Easter Sunday April 17, 2022
1 Corinthians 15:50-58
199, Worship Supplement 2000 #733 (TLH alt. 192), 200, 210
Hymns from The Lutheran Hymnal (1941) unless otherwise noted
+ In the Name of Jesus Christ +
Prayer of the Day: Almighty God the Father, through Your only-begotten Son, Jesus Christ, You have overcome death and opened the gate of everlasting life to us. Grant that we, who celebrate with joy the day of our Lord’s resurrection, may be raised from the death of sin by Your life-giving Spirit; through the same Jesus Christ, our Lord. Amen.
Now when the Sabbath was past, Mary Magdalene, Mary the mother of James, and Salome bought spices, that they might come and anoint Him. Very early in the morning, on the first day of the week, they came to the tomb when the sun had risen. And they said among themselves, “Who will roll away the stone from the door of the tomb for us?” But when they looked up, they saw that the stone had been rolled away—for it was very large. And entering the tomb, they saw a young man clothed in a long white robe sitting on the right side; and they were alarmed.
But he said to them, “Do not be alarmed. You seek Jesus of Nazareth, who was crucified. He is risen! He is not here. See the place where they laid Him. But go, tell His disciples—and Peter—that He is going before you into Galilee; there you will see Him, as He said to you.”
So they went out quickly and fled from the tomb, for they trembled and were amazed. And they said nothing to anyone, for they were afraid. (NKJV)
Dearly Beloved Fellow Believers,
A momentous event will sometimes be seen to signal the end of an era. It may be the death of a leader who helped bring about significant changes in the life of a nation. A war may signal the end of an era. We have seen examples of that in our history as a country. Things that had to be done to fight a war changed our country not only during the war but well into the period following it. The current COVID-19 pandemic brought changes to our country that will likely remain long after the actual danger has passed.
The end of an era inevitably means the beginning of another one. The old era passes away; a new one begins. And eventually the new era becomes the old one; it too passes away.
Today we celebrate an event in history that ended an old era and inaugurated a new one. The resurrection of Jesus Christ from the dead brought to a close the old order in which death reigned. It opened a new era of life. And, unlike the eras of this world that always pass away and are succeeded by another, this new era of life that Christ has inaugurated with His resurrection has no end. It signals a fundamental and permanent change in the relationship between God and man. By faith in the risen and living Christ we are partakers of this new era and all of its blessings of forgiveness of sins, life, and eternal salvation.
In our text the evangelist Mark relates the events of that day when Christ rose from the dead. What the women found who went to His tomb early on that Sunday morning proclaimed the beginning of a new era. Looking back at that great event we can say with great joy, CHRIST IS RISEN! A NEW ERA HAS BEGUN.”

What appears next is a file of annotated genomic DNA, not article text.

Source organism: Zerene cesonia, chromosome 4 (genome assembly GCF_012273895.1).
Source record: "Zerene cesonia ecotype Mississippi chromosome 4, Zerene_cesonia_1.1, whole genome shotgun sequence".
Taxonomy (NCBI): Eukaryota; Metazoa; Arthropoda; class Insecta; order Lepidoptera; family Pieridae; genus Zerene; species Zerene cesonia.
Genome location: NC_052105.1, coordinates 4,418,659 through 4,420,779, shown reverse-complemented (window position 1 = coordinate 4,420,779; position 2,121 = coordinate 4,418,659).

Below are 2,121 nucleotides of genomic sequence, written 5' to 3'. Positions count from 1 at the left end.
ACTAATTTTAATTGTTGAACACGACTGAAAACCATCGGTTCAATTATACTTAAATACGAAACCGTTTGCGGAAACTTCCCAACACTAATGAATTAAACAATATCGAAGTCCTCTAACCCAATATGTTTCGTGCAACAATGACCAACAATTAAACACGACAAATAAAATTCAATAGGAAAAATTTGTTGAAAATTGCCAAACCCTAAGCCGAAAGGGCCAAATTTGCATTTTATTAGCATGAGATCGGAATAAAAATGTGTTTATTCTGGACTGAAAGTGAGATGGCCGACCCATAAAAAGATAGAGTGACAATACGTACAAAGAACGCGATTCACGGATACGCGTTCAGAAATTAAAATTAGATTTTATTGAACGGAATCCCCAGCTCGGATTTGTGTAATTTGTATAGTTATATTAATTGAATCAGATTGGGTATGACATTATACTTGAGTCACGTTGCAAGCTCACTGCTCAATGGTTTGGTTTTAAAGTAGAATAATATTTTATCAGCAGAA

Jesus Christ is the inaugurator of the new era of life. Yet in this account of the morning of His resurrection Christ Himself does not yet even make an appearance. That is not what we might have expected. We might have expected that when the women arrived at His tomb on the morning of His resurrection that Jesus Himself would have been there to meet them. And soon enough He would meet them and show Himself alive; but it appears that before they could see the risen, living Jesus they needed to see that Jesus, as they were expecting to find Him, wasn’t there. What were the women expecting to find when they arrived at the tomb that morning? They were expecting to find His lifeless body still lying in Joseph’s tomb. They were expecting to find it wrapped in strips of cloth with spices. We see that this is what they were expecting to find because of what they brought with them. They brought items to be used to further prepare Jesus’ body for burial. They came to “anoint Him” with “spices,” which were aromatic oils. Nicodemus had provided a large quantity of spices for the burial, but these women also wanted to do something for Jesus.
Since they were expecting to find Jesus’ body when they came to His tomb, the first thing that they needed to see when they arrived was that His body wasn’t there. The lifeless body that they had seen laid in the tomb on Good Friday was gone. So Jesus arranged the entire scene at the tomb to highlight that great fact. The first thing they noticed as they approached the tomb was that the stone had been rolled away from the door. It was a sight that amazed them. They had just been talking about that stone as they walked. They had been so intent on getting to the tomb early, so intent on anointing Jesus’ body that they hadn’t even thought about the stone. It was very large; they would need help moving it so that they could get into the tomb. But there it was, already rolled away and the tomb open.